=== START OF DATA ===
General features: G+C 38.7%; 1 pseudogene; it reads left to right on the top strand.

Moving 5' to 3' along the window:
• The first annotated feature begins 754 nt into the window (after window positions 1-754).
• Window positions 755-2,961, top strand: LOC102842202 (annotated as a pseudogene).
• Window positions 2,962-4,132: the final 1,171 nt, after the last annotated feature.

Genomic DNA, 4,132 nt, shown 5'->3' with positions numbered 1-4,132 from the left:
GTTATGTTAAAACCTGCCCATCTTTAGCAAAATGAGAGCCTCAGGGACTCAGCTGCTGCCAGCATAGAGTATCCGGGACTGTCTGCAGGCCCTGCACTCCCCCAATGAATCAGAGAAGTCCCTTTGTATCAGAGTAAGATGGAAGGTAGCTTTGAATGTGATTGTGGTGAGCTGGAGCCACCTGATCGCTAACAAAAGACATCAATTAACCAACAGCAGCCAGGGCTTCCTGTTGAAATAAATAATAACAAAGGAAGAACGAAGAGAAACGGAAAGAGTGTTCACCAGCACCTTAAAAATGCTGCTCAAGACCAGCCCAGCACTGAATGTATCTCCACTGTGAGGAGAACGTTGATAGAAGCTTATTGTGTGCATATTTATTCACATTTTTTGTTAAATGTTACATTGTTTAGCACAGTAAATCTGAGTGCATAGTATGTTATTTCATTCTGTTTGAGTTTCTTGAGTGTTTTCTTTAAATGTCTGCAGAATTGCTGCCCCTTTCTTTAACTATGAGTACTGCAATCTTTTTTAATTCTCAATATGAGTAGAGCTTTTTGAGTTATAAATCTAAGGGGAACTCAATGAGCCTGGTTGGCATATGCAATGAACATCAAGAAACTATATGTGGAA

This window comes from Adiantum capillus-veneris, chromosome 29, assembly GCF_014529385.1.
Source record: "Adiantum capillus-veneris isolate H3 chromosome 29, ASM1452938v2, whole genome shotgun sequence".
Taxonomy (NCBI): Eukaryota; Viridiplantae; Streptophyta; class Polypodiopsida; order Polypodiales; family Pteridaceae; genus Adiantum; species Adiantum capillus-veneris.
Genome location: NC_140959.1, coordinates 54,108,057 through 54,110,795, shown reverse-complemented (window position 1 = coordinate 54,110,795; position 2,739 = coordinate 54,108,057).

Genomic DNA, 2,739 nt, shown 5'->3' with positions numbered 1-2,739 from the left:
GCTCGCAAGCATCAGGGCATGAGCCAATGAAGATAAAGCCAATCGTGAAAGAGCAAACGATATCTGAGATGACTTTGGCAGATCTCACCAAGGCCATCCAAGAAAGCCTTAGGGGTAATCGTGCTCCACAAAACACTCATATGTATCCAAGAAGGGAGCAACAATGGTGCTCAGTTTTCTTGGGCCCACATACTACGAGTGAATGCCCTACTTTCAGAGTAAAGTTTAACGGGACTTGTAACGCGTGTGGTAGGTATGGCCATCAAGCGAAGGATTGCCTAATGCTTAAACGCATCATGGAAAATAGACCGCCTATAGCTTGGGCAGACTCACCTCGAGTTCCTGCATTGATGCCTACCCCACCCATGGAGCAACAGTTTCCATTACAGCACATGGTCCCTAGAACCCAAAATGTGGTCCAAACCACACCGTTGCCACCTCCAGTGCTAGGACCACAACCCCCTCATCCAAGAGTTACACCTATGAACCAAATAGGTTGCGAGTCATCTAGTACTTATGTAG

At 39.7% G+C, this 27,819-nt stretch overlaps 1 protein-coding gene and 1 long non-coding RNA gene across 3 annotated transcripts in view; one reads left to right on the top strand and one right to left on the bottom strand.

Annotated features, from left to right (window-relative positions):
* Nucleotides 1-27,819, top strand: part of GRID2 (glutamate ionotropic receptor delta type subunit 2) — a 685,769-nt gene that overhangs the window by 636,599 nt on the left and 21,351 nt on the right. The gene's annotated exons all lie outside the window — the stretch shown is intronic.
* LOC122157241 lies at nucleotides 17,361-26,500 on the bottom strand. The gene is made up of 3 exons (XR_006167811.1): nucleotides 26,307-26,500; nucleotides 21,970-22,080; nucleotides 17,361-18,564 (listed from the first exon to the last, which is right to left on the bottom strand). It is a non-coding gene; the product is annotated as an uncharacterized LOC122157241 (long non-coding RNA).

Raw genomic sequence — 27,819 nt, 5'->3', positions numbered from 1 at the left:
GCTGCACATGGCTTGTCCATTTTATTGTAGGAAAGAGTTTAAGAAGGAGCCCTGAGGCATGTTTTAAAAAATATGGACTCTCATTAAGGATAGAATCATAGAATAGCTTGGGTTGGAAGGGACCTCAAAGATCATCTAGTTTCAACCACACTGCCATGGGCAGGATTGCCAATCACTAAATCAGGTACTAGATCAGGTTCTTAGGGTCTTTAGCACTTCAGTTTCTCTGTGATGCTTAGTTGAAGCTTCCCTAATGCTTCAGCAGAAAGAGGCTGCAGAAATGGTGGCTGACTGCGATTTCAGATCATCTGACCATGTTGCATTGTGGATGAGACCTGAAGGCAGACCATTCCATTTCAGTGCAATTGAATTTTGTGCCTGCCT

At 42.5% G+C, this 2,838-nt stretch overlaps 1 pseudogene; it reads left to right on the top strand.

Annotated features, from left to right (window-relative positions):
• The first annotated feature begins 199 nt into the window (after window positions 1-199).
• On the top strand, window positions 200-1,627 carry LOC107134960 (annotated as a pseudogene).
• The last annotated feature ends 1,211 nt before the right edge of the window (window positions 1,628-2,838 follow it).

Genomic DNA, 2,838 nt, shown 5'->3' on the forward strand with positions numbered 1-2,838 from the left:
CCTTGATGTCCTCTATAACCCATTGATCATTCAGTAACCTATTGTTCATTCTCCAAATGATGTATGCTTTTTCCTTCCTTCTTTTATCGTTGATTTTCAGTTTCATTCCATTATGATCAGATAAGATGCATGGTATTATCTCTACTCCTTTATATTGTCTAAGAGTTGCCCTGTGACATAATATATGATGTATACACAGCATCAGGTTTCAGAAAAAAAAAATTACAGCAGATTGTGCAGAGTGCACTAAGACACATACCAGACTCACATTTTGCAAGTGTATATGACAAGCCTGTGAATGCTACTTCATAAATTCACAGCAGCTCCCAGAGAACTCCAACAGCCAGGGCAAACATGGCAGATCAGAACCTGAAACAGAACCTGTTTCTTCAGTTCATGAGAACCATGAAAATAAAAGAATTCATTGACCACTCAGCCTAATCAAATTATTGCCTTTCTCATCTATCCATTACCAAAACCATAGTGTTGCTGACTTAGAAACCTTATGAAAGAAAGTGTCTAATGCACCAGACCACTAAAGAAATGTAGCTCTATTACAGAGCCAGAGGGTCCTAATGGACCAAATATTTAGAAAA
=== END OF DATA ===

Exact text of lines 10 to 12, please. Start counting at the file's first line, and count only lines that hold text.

Taxonomy (NCBI): Eukaryota; Viridiplantae; Streptophyta; class Polypodiopsida; order Polypodiales; family Pteridaceae; genus Adiantum; species Adiantum capillus-veneris.
Genome location: NC_140959.1, coordinates 54,108,057 through 54,110,795, shown reverse-complemented (window position 1 = coordinate 54,110,795; position 2,739 = coordinate 54,108,057).

Genomic DNA, 2,739 nt, shown 5'->3' with positions numbered 1-2,739 from the left: